In the 60’s/70’s, the Chief Engineer for I believe, White Motor Company - a truck manufacturer - carried on quite a campaign (unsuccessfully) for positive ground systems. As I recall, his argument was that due to ion flow, with negative grounds, the vehicle metal was plated to the battery thus eating away parts of the vehicle. He contended that it was better to plate the battery terminal to the vehicle metal than vice-versa since it was cheaper to destroy the battery over time than the metal of the vehicle.

And they still can’t decide what side to put the gas tank on? Bah.

Joe Lucas, Prince of Darkness, was famous for using a positive ground on many British cars.

Here’s some tips on how to switch over a Land Rover to a proper ground.

Though dead nearly a hundred years now, and largely not responsible for the agonizingly bad components that have been the curse of a million British sports car fans, Lucas is still the brunt of countless jokes. Here is one example from Electrical Theory by Joseph Lucas:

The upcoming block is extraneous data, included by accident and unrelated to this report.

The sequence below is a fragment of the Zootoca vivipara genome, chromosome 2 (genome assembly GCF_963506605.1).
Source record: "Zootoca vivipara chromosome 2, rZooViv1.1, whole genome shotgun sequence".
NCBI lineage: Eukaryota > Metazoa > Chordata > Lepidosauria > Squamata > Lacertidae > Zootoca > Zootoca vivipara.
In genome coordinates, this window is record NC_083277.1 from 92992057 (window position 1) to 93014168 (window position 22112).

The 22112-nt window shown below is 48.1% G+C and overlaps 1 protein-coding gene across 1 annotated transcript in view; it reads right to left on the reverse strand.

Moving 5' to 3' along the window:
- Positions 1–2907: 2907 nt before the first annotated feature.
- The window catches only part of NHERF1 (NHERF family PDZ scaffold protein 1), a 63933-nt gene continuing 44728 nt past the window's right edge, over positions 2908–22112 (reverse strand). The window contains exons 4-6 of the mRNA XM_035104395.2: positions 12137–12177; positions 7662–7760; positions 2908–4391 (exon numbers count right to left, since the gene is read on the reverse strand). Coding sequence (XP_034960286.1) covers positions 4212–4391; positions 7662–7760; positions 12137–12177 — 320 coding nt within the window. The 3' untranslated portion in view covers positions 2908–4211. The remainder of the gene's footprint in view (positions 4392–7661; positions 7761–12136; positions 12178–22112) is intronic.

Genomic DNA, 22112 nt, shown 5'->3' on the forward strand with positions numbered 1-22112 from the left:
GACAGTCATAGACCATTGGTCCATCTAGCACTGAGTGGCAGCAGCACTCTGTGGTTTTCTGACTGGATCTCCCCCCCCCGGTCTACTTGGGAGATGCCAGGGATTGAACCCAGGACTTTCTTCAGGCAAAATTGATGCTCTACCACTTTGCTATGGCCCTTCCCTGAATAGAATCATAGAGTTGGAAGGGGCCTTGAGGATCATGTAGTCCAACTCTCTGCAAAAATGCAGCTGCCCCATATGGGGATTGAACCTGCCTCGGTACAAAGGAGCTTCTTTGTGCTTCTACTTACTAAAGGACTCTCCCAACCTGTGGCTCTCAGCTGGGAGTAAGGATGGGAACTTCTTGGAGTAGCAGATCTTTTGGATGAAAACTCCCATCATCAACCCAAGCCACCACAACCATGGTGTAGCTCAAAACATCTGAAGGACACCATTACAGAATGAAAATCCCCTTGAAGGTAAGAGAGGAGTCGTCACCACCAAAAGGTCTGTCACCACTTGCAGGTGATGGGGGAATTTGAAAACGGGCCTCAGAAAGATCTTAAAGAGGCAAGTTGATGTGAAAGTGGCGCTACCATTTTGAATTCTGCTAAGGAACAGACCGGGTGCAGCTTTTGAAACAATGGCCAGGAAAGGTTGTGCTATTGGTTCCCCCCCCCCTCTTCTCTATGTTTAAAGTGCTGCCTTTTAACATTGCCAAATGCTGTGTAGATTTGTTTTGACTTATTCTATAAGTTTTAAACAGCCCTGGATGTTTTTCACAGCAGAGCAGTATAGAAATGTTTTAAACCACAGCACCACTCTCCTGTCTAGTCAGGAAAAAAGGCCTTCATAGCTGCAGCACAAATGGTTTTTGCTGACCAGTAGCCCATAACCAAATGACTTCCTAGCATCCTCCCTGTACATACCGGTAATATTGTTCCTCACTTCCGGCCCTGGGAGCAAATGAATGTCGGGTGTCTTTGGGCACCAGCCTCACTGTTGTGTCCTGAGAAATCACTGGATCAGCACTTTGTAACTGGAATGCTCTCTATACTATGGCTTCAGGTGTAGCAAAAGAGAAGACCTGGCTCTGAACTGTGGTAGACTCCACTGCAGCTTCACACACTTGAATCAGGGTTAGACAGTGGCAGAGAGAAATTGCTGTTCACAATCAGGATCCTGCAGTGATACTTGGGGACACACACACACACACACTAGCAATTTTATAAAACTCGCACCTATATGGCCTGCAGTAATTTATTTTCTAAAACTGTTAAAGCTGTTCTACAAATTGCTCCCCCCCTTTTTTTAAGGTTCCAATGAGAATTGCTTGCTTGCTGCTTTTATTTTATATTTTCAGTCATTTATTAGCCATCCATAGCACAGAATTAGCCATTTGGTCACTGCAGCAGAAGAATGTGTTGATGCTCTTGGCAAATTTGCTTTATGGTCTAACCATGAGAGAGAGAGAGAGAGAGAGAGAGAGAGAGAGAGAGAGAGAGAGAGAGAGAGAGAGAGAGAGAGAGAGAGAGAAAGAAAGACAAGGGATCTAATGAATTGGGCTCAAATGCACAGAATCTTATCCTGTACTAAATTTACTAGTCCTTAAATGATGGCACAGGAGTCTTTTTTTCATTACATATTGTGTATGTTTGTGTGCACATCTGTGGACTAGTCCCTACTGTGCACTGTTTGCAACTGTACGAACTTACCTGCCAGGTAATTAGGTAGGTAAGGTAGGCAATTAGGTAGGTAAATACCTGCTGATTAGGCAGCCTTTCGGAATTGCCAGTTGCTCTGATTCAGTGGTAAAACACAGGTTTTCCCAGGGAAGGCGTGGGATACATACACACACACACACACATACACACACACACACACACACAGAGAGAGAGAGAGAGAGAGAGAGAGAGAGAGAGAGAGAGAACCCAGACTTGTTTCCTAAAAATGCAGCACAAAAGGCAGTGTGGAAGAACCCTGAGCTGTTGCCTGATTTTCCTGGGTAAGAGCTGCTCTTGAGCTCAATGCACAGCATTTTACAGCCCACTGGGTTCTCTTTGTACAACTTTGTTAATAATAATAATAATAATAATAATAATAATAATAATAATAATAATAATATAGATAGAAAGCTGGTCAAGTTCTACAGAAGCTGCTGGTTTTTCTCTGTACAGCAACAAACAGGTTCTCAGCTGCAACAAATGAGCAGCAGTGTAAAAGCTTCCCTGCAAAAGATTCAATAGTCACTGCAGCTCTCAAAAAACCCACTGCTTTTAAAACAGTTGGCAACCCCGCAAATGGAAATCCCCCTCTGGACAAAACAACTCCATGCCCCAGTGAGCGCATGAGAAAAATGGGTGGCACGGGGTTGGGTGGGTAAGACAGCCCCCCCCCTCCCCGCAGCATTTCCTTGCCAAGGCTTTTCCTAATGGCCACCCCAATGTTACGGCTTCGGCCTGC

*Positive ground depends upon proper circuit functioning, the transmission of negative ions by retention of the visible spectral manifestation known as “smoke”. Smoke is the thing that makes electrical circuits work; we know this to be true because every time one lets the smoke out of the electrical system, it stops working. This can be verified repeatedly through empirical testing.

When, for example, the smoke escapes from an electrical component (i.e., say, a Lucas voltage regulator), it will be observed that the component stops working. The function of the wire harness is to carry the smoke from one device to another; when the wire harness “springs a leak”, and lets all the smoke out of the system, nothing works afterwards.*